House approves measure to suspend federal debt limit
WASHINGTON – House lawmakers overwhelmingly agreed Wednesday to suspend the nation’s debt ceiling for two years, heading off an economically devastating default.
After a revolt by far-right Republicans threatened to scuttle consideration of the bill, a bipartisan coalition lined up in large numbers to support the compromise negotiated by President Joe Biden and Speaker Kevin McCarthy and pull the nation back from the brink of economic catastrophe.
The 314-117 vote came days before the nation was projected to exhaust its borrowing power, and after a marathon set of talks between White House negotiators and top House Republicans.
The bill, which now heads to the Senate, where leaders in both parties have expressed their support, would defer the federal debt limit for two years – allowing the government to borrow unlimited sums as necessary to pay its obligations. It would also impose two years of spending caps and a string of policy changes that Republicans demanded in exchange for allowing the country to avoid a disastrous default.
With far-right and hard-left lawmakers furious over the deal, congressional leaders cobbled together a coalition of Republicans and Democrats willing to drag the bill over the finish line, throwing their support behind the compromise in an effort to break the fiscal stalemate that has gripped Washington for weeks.
The compromise was intentionally structured with the aim of enticing votes from both parties, allowing Republicans to say that they succeeded in reducing some federal spending – even as funding for the military and veterans’ programs would continue to grow – while allowing Democrats to say they spared most domestic programs from significant cuts.
Before the series of votes Wednesday, McCarthy urged his members to support the bill, framing it as a “small step putting us on the right track,” and promoting the spending cuts and work requirements Republicans won in the deal.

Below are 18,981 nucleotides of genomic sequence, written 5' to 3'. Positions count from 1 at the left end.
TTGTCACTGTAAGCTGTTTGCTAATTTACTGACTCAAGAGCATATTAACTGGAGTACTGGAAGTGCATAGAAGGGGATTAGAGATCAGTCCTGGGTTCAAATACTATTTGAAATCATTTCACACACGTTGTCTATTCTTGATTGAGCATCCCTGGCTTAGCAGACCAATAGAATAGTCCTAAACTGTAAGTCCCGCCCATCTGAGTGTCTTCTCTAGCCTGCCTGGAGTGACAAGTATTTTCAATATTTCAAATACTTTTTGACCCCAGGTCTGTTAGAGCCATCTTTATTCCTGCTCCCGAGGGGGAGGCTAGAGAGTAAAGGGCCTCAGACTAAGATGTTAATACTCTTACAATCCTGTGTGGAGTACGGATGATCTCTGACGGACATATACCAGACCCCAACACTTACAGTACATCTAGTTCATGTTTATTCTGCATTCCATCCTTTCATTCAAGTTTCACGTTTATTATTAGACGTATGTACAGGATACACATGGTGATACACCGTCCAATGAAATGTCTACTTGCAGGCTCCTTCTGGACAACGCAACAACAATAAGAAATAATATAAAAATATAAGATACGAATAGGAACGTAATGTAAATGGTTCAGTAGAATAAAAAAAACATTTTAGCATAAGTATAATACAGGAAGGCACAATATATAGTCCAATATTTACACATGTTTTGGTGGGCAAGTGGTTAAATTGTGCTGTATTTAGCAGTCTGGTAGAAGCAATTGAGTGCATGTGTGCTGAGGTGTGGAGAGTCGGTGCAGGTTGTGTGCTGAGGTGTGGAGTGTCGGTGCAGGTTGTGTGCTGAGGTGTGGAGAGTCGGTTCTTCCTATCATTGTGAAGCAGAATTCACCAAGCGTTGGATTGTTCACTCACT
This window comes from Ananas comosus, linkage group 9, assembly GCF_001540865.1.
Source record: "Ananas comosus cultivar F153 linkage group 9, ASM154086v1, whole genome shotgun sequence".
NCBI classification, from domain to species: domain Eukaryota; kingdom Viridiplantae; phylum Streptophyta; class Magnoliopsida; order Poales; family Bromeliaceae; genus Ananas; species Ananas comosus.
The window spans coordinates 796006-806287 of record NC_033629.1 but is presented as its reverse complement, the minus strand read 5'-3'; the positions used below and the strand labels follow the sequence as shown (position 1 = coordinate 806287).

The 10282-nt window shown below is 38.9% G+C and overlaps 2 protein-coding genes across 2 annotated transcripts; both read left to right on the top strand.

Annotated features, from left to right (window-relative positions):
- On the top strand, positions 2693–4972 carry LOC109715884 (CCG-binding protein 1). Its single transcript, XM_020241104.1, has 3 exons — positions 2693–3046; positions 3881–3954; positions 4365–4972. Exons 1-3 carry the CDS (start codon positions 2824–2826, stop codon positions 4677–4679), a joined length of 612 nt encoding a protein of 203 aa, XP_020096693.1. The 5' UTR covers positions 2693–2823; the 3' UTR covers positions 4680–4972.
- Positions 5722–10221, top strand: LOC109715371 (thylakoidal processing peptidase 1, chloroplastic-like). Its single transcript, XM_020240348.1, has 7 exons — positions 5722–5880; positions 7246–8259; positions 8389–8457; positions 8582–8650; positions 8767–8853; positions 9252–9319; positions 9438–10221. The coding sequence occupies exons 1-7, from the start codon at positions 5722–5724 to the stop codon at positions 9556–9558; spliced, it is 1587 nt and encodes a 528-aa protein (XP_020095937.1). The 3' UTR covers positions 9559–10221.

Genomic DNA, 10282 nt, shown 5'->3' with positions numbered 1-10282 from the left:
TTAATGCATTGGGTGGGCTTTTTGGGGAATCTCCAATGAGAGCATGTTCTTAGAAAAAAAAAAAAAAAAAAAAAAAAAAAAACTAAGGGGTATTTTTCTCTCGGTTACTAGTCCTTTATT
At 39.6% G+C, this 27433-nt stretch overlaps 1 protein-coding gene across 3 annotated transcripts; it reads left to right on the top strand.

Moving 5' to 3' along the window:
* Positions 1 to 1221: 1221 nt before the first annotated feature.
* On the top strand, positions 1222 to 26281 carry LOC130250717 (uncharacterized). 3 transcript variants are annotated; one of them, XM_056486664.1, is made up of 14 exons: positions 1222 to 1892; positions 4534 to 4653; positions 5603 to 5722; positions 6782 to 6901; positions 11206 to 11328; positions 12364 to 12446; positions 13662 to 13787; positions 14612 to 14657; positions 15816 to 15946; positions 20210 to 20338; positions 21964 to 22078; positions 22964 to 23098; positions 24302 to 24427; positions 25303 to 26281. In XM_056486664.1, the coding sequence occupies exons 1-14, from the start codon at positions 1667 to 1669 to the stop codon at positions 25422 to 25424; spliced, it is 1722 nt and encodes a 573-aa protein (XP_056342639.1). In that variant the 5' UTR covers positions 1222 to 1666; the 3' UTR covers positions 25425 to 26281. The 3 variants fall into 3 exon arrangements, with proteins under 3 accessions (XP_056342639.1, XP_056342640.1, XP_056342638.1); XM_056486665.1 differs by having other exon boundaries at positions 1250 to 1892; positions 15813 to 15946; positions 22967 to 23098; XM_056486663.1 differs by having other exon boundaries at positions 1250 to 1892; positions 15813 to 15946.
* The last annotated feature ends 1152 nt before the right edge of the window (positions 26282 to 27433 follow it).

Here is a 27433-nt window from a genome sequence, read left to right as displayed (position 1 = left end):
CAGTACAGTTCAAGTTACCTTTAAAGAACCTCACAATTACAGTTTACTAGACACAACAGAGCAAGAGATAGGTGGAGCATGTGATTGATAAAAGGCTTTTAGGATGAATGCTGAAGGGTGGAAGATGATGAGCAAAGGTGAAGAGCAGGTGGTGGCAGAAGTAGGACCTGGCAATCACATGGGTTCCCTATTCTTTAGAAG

“Everybody has a right to their own opinion,” he said. “But on history, I’d want to be here with this bill today.”
In the Senate, Democratic and Republican leaders said they would quickly take up the legislation and push to get the package to Biden as swiftly as possible, with Sen. Chuck Schumer, D-N.Y., the majority leader, warning that lawmakers would need to approve the bill without changes to meet the June 5 deadline when Treasury Secretary Janet Yellen has said the government would default without action by Congress.
The deal would suspend the $31.4 trillion borrowing limit until January 2025. It would cut federal spending by $1.5 trillion over a decade, according to the Congressional Budget Office, by effectively freezing some funding that had been projected to increase next year and then limiting spending to 1% growth in 2025, which is considered a spending cut because the increase won’t keep pace with inflation. The legislation would also impose stricter work requirements for food stamps, claw back some funding for IRS enforcement and unspent coronavirus relief money, accelerate the permitting of new energy projects and officially end Biden’s student loan repayment freeze.
The vote came after the legislation nearly collapsed on its way to the House floor, when hard-right Republicans sought to block its consideration, and in a suspenseful scene, Democrats waited several minutes before swooping in to supply their votes for a procedural measure that allowed the plan to move ahead.
Some Republicans, including members of the ultraconservative House Freedom Caucus, oppose the deal because they believe it doesn’t cut enough from the federal budget. Some progressive Democrats oppose it because they believe it cuts too much, namely from safety net programs.
Passage of the deal is a major victory for McCarthy, who faced a massive challenge in shepherding a debt ceiling increase through a narrowly divided chamber populated by Republicans who have long refused to raise the borrowing limit. Few had expected that McCarthy would be able to unite his fractious conference around any such measure, much less one negotiated with Biden, without prompting an attempt by his right flank to oust him. No such effort has materialized as of Wednesday night.
This article originally appeared in The New York Times.